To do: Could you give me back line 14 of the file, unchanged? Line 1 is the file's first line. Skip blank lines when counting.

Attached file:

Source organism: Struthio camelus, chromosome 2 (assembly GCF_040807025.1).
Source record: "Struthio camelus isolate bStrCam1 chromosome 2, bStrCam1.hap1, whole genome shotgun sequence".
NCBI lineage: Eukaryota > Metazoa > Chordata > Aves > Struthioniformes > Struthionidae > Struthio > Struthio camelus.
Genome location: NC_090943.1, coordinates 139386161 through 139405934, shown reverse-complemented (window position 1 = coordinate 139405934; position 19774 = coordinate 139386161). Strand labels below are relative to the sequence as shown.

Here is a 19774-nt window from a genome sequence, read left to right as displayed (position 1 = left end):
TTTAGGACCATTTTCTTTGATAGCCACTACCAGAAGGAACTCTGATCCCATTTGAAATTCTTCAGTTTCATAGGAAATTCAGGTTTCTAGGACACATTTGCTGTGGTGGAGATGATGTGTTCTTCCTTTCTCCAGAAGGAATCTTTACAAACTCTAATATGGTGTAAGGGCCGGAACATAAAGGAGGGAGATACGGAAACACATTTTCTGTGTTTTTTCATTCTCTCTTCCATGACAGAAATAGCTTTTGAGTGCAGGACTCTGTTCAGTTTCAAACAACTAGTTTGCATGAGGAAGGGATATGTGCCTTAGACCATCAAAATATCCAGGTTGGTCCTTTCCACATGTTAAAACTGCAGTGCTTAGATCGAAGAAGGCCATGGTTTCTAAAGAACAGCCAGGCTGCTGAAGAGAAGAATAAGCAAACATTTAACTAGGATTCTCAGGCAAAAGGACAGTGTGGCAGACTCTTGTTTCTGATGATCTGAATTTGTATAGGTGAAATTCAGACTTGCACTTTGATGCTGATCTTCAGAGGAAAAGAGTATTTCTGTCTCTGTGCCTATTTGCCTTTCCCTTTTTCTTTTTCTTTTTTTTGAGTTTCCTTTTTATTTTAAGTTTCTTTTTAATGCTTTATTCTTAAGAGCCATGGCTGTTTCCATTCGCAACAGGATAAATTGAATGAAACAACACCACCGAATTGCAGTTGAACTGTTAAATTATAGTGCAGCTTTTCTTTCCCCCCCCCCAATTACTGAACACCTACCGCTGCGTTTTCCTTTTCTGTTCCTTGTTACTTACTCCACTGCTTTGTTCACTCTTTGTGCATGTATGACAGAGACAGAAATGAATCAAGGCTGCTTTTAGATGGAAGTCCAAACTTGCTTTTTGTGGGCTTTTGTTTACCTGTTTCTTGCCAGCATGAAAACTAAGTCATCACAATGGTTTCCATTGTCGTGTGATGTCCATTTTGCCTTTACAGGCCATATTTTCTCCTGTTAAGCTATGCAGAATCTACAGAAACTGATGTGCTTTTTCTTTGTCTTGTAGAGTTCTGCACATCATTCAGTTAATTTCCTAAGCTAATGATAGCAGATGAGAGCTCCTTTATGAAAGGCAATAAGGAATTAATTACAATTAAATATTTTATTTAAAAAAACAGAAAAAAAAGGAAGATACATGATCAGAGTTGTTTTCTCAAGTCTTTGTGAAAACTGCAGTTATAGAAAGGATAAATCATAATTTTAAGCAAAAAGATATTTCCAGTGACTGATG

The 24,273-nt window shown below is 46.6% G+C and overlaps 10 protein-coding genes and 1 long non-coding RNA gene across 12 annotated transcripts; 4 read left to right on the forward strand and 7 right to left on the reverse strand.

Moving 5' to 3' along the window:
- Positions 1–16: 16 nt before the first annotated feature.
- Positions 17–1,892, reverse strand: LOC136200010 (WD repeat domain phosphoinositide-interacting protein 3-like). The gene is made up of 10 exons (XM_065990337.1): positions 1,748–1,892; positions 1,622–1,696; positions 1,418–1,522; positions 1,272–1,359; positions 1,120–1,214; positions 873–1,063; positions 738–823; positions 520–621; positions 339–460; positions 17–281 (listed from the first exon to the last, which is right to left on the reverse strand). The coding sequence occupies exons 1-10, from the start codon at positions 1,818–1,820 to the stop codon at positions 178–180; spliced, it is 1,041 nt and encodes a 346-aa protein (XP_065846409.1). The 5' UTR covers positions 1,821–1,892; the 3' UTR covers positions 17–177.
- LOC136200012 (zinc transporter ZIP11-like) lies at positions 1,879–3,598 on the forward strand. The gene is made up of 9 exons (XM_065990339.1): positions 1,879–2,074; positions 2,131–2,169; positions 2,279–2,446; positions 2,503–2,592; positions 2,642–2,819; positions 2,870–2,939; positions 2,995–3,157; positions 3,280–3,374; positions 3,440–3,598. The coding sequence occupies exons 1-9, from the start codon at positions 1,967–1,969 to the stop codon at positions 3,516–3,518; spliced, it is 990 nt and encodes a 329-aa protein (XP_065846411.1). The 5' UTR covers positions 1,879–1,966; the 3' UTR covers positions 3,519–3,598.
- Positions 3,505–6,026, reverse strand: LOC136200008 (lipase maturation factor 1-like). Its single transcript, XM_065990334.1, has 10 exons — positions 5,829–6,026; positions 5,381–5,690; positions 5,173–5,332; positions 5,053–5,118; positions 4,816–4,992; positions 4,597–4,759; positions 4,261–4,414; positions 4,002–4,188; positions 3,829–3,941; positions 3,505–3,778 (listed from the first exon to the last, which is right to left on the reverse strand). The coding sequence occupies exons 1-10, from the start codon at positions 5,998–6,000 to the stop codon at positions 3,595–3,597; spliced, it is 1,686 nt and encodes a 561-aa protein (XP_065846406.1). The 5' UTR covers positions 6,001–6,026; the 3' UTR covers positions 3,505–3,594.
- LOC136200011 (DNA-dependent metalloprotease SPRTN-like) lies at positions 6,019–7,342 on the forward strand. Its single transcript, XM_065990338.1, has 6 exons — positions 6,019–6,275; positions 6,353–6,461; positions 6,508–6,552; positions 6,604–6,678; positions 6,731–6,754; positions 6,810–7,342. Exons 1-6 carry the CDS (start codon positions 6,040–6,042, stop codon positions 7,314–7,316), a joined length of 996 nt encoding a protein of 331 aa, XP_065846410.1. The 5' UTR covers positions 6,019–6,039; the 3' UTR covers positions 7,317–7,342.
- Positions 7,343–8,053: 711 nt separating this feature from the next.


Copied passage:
- Positions 7,343–8,053: 711 nt separating this feature from the next.